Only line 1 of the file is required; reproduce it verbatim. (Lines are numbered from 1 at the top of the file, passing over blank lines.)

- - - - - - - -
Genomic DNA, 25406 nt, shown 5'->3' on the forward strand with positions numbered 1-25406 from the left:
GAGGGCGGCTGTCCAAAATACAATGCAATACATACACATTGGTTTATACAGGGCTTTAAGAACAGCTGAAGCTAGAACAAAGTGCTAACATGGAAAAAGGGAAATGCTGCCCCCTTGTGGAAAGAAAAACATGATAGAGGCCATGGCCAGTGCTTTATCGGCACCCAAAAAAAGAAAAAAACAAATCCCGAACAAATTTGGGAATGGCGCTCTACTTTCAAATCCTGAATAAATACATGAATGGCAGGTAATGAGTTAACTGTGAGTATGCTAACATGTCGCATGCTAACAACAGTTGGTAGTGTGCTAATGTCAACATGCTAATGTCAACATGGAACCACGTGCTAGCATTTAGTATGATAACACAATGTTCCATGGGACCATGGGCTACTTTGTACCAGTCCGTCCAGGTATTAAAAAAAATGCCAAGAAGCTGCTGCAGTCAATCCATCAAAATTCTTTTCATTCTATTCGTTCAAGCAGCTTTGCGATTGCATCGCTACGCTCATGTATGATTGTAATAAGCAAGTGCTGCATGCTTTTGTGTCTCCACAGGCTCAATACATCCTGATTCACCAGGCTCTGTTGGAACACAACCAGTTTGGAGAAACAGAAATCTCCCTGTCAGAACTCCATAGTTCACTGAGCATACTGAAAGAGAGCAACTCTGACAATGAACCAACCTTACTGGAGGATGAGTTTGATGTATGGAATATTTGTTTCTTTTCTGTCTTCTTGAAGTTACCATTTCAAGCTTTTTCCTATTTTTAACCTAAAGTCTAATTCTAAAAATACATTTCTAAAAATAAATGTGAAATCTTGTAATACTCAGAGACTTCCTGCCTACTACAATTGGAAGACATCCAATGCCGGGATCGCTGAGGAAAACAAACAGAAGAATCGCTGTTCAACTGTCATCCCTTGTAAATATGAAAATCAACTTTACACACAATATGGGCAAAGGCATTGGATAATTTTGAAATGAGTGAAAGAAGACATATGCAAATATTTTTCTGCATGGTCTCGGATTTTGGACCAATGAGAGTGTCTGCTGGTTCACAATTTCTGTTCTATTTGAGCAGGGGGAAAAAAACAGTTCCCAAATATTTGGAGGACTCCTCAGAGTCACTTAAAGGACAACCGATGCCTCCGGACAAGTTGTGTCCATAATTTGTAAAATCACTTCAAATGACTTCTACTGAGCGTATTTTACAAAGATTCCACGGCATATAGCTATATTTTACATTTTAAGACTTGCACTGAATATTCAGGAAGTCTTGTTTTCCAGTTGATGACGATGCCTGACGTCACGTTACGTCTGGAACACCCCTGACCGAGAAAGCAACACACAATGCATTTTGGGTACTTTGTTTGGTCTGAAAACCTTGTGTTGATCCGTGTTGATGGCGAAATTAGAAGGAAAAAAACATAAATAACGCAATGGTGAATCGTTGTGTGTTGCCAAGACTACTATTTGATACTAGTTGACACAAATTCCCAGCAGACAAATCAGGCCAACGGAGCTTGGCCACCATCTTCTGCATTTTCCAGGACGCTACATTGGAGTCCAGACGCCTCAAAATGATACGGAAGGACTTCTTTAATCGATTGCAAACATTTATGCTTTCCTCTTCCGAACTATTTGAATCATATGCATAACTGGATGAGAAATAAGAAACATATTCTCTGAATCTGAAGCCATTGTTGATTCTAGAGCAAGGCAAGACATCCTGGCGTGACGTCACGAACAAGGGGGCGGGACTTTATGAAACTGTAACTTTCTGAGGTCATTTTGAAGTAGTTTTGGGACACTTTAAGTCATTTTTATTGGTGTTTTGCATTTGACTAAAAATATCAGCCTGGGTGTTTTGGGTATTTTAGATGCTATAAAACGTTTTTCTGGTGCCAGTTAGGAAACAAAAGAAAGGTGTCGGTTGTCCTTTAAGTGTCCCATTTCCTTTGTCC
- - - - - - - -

Genomic DNA, 25406 nt, shown 5'->3' on the forward strand with positions numbered 1-25406 from the left: